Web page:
Plan to close rest areas
"If you don't want us peeing in the woods, you better have some place open for us," said Donna Decoteau, 64, of Worcester, Mass., who stopped for coffee and a break at the Randolph rest area on Interstate 89 north while en route to Burlington to visit her grandson at UVM.
Facing a projected $60 million budget gap, the state announced plans Monday to close Interstate 89 rest areas in Highgate, Sharon and Randolph and an Interstate 91 rest area in Hartford.
Doing so would save about $1 million annually, according to Gerry Myers, commissioner of the state Department of Buildings and General Services.
The move, which was proposed by Gov. Jim Douglas' administration Monday, still has to be approved by Vermont lawmakers. In addition to the impact on motorists, 12 jobs 10 of them occupied would be eliminated.
For many, the rest stops serve both as places to answer nature's call and sources of information about Vermont, its myriad small businesses and attractions and weather conditions. With free Green Mountain Coffee, free Wi-Fi access, maps of Vermont and wall displays loaded with brochures from ski areas, bed-and-breakfast inns and museums, the rest areas offer more than a toilet to weary travelers.
"Vermont has great rest areas," said Lisa Wagner, 45, of York, Maine, on her way out of the Randolph north rest area with a cup of coffee in hand.
The "travel representatives" who staff the buildings from 7 a.m. to 11 p.m. daily serve as both custodians and roadside ambassadors. They clean commodes, give directions and welcome Vermont visitors, among other things.
"They definitely should be kept open," said tractor-trailer driver Wayne Thomas, 60, of Charlestown, N.H., who pulled into the Interstate 89 south rest stop in Sharon to use the bathroom Tuesday. "Nothing's worse than seeing somebody on the site of the highway, going to the bathroom. It's embarrassing for a family."
Inside the small gray-shingled building, travel representative Mike Charron, 57, got a steady stream of inquiries from regulars who'd heard about the state's plan to close the stop.
"Are you losing your job?" one man asked him. Charron said he didn't know.
About 250,000 people pass through the doors of the rest stop annually, he said.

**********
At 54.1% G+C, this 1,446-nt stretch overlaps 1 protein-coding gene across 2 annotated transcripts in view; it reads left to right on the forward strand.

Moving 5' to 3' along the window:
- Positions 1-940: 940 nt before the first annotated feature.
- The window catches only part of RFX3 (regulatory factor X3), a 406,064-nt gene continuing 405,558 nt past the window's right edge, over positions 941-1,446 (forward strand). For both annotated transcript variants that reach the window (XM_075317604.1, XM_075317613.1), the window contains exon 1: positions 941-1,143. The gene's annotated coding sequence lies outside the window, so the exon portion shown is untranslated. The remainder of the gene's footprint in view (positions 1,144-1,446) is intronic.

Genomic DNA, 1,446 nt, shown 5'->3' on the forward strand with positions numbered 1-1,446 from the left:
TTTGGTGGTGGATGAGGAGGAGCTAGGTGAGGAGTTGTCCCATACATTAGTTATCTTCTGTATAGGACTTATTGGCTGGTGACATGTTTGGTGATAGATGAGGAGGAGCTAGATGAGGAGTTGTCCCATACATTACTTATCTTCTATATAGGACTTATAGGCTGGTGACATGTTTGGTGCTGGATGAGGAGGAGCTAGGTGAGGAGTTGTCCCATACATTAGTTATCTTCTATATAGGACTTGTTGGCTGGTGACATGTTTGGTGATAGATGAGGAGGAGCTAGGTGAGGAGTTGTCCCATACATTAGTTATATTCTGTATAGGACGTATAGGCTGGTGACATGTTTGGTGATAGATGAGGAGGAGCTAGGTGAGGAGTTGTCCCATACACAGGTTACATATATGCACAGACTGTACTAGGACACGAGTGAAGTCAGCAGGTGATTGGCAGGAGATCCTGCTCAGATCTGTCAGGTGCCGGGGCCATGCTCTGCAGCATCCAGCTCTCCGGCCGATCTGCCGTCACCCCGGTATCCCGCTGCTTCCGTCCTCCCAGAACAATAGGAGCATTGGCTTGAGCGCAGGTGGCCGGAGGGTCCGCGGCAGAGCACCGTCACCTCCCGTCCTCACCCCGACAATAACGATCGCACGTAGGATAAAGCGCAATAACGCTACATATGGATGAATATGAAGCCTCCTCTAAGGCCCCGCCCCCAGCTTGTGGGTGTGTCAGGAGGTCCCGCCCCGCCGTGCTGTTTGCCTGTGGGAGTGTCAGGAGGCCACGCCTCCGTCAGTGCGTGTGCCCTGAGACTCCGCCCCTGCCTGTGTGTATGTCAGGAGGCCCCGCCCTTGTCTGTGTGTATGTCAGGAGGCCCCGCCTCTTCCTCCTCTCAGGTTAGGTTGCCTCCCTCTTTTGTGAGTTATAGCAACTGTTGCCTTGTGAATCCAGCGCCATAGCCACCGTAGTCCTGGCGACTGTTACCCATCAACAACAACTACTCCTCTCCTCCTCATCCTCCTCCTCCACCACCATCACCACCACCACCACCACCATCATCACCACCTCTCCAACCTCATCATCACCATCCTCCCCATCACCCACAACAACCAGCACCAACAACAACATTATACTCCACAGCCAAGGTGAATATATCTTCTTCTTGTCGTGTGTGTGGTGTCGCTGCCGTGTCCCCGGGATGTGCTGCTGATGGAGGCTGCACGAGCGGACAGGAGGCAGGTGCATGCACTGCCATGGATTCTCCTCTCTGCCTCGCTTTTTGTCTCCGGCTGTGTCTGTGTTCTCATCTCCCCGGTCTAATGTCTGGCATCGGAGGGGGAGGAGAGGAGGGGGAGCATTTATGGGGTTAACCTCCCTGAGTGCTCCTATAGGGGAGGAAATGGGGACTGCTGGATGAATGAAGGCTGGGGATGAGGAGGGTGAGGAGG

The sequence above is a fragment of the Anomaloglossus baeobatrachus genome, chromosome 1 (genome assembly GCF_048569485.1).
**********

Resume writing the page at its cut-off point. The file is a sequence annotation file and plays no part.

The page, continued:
Myers said the state spent months analyzing data to determine which rest areas could be closed with the least adverse effect.
As a rule, he said, highways are supposed to have them no more than 60 miles apart. The closing of the rest area on Interstate 89 north in Randolph would be OK, he said, since it's 48 miles from the Sharon northbound rest area and the Williston rest area.
Motorists won't be the only ones affected by the proposed closings.
If Randolph closes, motorists seeking a stop in that neck of the woods would likely head to a McDonald's restaurant and Rinker's Mobil, a gas station and convenience store located immediately adjacent to Exit 4.
"We were just talking about that this morning," said Gail Lund, a cashier at Rinker's Mobil. "We are going to be hopping. The line for the bathroom will probably be longer than the line for the gas."
Alicia Ferguson, 51, of Brookfield, who stopped at the Sharon rest area Tuesday, had an idea for the state.
"If there's a way they could put up signs asking people to donate a dollar and you have a million people stopping here, there's your $1 million," she said.
Also Tuesday, advocates for the disabled turned out in force in Montpelier to lobby lawmakers who will vote on the proposed budget cuts Friday. Dozens of people packed a Statehouse conference room to plead with members of the Legislature's Joint Fiscal Committee to wield their budget axe sparingly.
Among them was Todd Washburne, 42, of Montpelier, who suffers from autism and needed the assistance of a computer to voice his support for Washington County Mental Health Services Inc., which gets state funding that could be in jeopardy.
"As you might imagine, I am very concerned about cuts at a time when I need more services, not less. I am scared to death I may never be given a chance to lead a productive life," he said, as his mother, Gloria Washburne, help his arm.
Margaret Joyal, director of outpatient services for Washington County Mental Health, warned the panel that state funding cuts to her agency would have a ripple effect, reducing psychiatric services to many.
"If I lay off two people, that will be 120 individuals who will not get seen," said Joyal.
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